The darnedest questions

When a child asks a question, there is no hidden agenda, no secret motive, they simply are just curious and want to know; however, they are very impressionable. Who their parents choose as their immediate circle have a direct impact on who they are – those people are their entire world.  Everyone looks different, dresses differently, has different personalities, body types, etc., which means new things to little minds bring out the best questions EVER!

Question: Why did you write on yourself?

Grown-up answer: I have two tattoos, so far, which are located on my wrists. When I wear anything that does not have sleeves they are there for the world to see, including you, Little One.  One reads “força” which means strength in Portuguese, representing my dad who has taught me in many ways to be strong; and the other one is “beauté” which is French for beauty for my momma, to whom I attribute my dashing good looks! I wrote on myself to always remind me where I came from. And Lillian when you are 18 and want to get tattoos, I am going to tell you to wait, a year, two years, three years even, and think long and hard like I did, and make it meaningful. And regardless of what others may say, it’s your body. Your mom may have a different response to this.

Actual answer: Because I was silly and wanted to write I myself. It’s something you do when you are older, much much older…like 40.

Question: Where are the rest of your panties?

Grown up answer: I have no idea! No, really. When you grow up, suddenly it becomes the norm to pay more for less fabric. It becomes more uncomfortable to wear something that is more “appealing.” Don’t get me wrong, sometimes less fits better with an outfit, and sometimes it’s nice to wear something scandalous.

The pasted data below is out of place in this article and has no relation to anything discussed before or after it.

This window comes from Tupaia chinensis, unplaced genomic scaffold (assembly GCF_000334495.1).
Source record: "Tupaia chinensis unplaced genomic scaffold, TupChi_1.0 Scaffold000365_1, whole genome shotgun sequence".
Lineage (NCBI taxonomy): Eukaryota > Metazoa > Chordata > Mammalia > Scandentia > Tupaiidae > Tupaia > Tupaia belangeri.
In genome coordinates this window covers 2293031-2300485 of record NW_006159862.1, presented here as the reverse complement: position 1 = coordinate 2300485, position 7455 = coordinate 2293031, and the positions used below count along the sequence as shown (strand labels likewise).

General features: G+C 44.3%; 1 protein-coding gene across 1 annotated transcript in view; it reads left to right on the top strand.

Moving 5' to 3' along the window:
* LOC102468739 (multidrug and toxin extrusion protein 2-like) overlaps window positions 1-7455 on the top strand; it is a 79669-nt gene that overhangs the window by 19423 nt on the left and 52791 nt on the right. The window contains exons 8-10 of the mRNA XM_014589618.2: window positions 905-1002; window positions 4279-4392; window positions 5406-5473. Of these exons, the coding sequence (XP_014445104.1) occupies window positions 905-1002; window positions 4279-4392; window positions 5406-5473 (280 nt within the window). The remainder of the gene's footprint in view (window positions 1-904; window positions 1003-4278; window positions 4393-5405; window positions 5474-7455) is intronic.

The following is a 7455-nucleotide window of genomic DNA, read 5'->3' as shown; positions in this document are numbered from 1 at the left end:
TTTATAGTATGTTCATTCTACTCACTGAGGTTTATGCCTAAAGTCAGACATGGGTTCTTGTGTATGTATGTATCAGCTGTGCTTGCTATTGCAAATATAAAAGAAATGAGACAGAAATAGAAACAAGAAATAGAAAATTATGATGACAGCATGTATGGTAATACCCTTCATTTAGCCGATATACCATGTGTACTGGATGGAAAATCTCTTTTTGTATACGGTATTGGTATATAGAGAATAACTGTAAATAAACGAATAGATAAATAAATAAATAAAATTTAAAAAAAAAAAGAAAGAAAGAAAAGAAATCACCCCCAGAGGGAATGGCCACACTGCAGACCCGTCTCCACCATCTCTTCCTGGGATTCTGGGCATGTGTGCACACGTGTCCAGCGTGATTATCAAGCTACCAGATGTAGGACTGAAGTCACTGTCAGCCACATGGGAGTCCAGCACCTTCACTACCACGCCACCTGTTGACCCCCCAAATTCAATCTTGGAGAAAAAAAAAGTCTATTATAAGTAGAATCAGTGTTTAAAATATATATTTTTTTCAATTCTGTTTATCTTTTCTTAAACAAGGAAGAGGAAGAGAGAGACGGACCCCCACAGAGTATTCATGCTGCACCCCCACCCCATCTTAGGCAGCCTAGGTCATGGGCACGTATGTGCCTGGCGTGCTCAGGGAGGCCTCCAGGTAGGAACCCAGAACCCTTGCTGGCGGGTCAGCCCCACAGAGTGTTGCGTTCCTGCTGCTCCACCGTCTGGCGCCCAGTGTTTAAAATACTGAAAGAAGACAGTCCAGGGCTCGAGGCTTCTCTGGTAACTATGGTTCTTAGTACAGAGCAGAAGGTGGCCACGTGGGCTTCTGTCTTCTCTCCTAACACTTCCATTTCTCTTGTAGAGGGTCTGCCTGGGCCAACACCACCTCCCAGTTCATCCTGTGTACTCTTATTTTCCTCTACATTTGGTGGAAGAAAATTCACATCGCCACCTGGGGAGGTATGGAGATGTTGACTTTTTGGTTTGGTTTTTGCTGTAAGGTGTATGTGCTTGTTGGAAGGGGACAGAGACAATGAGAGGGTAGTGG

Actual answer: My bum ate them.

Question: Why do you have owies on your face?

Grow up answer: Well beautiful, they are called zits because I like chocolate and chips and sometimes fall asleep with makeup on. I also touch my face when I am stressed, which happens very often when you become a “grown up.”

Actual answer: I dunno, Baby Girl, I just don’t know.

Question: Why did you kiss Uncle Cody? Are you getting married?

Grow up answer: I kissed Uncle Cody because I wanted to. Unfortunately you don’t always love people when you kiss them and you aren’t always going to marry them. You may think you love them, but you will find out the hard way that you have to kiss frogs to find your prince. And yes, Baby Girl, we are getting married.

Actual answer: Yes, Baby Girl, I love him and that is the only time you should kiss someone – when you love them and only when you are going to marry them.

Sophie’s response: Ew, gross!

~ Jacqui

Broadcast dependence

I love television…I do. I love coming home after a long day at work, dumping my bags at the door, falling onto the couch and putting on any television show.